ABERDARE TECHNICAL AND INTERMEDIATE SCHOOL
The School Architect
John Henry Phillips, MSA, FRIBA (1860-1921)
J.H. Phillips had commenced independent practice in Cardiff in 1885 and it was just eight years later that he won the competition to design the Aberdare Technical and Intermediate Schools in Trecynon, later to become known as the Boys’ County School and finally as the Aberdare Boys Grammar School.
Phillips was brought up in Talgarth, Breconshire. He was the son of John Phillips, also a native of Talgarth, and his wife Elizabeth from Builth Wells. John, the elder was a monumental sculptor and mason who also kept the Mason’s Arms in Back Lane. The family business was adjacent to St Gwendolyn’s Church and, no doubt, its graveyard was conducive to a prosperous business. There were six children, five boys and one girl, with John Henry being the second born. He attended the British School in Talgarth and progressed to the Normal College in Swansea.
By 1879, he was articled to R.G. Thomas of Menai Bridge, and later in the same year, he became an assistant with William Parslow in Liverpool leaving there in 1883 to take on a similar role with Harry Shaw in London until 1885. During this period, Phillips travelled extensively in Holland, Germany, France, Belgium and Spain.
Probably, as a result of the time spent in North Wales and the north west of England, he met and eventually married Martha Alice Jones of Bangor in 1889.
In the early days of his practice (1887), Phillips used the professional qualification M.S.A. Almost certainly, this indicated membership of The Manchester Society of Architects. This was formed in 1865, and was affiliated to become a branch of the Royal Institute of British Architects in 1891. By 1904, Phillips was successfully proposed as a fellow of the RIBA by E.H. Bruton, E. Seward and the well-known architect of churches in Wales, E.M. Bruce Vaughan.
Phillips’ practice was based in Cardiff, although over a period of eighteen years,
he was to be found at a variety of addresses: St John’s Sq (1896); Clive Chambers,
Windsor Place (1904); and Pembroke Terrace, Penarth (1914). His private address was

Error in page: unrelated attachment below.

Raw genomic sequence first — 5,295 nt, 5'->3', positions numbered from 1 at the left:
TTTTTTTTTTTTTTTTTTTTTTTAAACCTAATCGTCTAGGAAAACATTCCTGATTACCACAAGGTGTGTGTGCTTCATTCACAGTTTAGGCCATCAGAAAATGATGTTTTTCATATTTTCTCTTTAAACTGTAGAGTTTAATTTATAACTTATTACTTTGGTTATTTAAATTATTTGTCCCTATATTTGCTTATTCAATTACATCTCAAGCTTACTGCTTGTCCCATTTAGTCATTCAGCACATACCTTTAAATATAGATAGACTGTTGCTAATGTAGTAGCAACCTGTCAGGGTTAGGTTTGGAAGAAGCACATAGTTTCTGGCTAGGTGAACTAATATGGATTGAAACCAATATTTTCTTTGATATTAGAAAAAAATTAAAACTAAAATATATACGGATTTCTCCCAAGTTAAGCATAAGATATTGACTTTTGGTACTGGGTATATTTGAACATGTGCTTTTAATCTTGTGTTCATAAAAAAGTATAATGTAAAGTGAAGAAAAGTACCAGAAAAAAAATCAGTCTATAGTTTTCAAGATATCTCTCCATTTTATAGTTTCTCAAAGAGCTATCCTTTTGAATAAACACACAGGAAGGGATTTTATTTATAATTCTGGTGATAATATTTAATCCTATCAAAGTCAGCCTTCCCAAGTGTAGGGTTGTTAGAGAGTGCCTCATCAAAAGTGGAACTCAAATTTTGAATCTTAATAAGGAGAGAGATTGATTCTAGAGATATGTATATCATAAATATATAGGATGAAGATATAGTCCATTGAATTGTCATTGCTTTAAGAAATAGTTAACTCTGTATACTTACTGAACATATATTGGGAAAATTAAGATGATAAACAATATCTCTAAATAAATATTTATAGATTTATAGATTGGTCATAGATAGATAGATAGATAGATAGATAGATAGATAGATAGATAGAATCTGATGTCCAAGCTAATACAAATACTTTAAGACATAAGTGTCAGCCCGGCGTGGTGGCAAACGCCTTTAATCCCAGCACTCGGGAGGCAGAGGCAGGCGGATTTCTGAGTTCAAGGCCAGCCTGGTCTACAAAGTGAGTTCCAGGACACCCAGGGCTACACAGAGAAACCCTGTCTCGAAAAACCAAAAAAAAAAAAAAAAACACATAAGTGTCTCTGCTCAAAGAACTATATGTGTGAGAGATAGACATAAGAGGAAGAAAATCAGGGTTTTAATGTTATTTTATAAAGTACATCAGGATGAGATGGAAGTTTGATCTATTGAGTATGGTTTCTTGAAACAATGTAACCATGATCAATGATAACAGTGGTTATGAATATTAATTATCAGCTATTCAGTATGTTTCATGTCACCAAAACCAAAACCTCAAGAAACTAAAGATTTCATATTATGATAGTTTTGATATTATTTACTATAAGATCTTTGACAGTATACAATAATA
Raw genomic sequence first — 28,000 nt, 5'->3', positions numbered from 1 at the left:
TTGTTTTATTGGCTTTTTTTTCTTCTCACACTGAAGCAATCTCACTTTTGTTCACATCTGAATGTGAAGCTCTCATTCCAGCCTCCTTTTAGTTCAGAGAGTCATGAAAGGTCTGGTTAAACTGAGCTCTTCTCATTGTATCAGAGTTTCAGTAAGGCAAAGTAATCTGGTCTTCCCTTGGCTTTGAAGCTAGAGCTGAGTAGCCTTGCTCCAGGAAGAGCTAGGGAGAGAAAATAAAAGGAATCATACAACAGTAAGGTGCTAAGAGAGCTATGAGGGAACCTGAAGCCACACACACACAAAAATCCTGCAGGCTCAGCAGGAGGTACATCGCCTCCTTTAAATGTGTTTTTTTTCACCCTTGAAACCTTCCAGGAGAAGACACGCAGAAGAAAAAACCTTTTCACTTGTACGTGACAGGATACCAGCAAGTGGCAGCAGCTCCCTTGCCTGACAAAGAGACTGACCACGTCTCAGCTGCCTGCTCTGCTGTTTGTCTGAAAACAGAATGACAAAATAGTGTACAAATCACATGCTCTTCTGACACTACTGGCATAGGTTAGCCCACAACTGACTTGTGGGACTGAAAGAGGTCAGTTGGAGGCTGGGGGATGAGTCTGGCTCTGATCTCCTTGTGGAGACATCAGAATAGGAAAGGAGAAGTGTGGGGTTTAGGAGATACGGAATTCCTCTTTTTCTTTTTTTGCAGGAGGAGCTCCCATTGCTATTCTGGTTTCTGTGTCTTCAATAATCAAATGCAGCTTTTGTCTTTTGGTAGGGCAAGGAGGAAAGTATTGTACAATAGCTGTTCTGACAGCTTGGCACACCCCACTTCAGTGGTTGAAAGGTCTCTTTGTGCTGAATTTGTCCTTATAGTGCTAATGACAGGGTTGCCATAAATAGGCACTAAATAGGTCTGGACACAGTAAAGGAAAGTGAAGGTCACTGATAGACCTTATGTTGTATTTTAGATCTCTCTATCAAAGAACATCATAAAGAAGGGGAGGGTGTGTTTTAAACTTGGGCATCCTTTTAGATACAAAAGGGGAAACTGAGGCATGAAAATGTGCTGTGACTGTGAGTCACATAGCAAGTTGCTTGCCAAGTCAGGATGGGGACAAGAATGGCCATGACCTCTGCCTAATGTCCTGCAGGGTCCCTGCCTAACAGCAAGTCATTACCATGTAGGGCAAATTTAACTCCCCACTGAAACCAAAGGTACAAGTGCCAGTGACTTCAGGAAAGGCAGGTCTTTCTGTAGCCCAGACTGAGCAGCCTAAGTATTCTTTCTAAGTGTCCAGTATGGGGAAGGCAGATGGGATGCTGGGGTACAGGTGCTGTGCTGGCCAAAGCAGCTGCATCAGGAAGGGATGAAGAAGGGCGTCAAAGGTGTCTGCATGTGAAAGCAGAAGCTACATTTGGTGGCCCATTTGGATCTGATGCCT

Gwylfa, Caerphilly (1914).
Amongst the examples of Phillips work are the following: The Intermediate Schools at Aberdare, Llandovery, Llandyssul, Wrexham and Bangor (Girls). Penarth Elementary Schools, Tonbridge Library and Technical Institute, and Mountain Ash Town Hall. All the above were won by competition. In addition, The Caerphilly Isolation Hospital, Schools for Eglwsilian School Board, and Bedwas and Maesycymmer School Board. There were various business premises in Cardiff and district, as well as residences, warehouses and chapels. Of the last mentioned, in Cardiff, he was the architect for the The Schoolroom (1896) of the Plasnewydd Presbyterian Church, Keppoch St, and of the Welsh Calvinistic Methodist Chapel, Crwys Road, 1899; and elsewhere, for the recently renovated William Williams Pantycelyn Memorial Chapel, Llandovery (1886).
Both parents of John Henry Phillips lived to a good age and were able to take pleasure
in the success of their son. They retired to West View, Talgarth, just around the corner
from their old family home.
Bangor County School was opened in 1897, just one year after the Aberdare School in 1896. It is interesting to ask whether Phillips’ designs for his Intermediate Schools were in any way similar. In at least one case the answer must be yes. Compare the general appearance of the Main Hall in each photo below:
Click here to see the Bangor building as it is now. You can find it in College Road, Upper Bangor.
Click here to see a letter written by J.H. Phillips to Rev Benjamin Evans in which the architect accepts the instruction to design School House. Mr Jenkyn Thomas and Mr Cox were the only Headmasters to live in the house. The building is still in existence and is now a private house.
Photograph of Aberdare County School (pre-1901) reproduced with permission of
Rhondda Cynon Tâf Library Service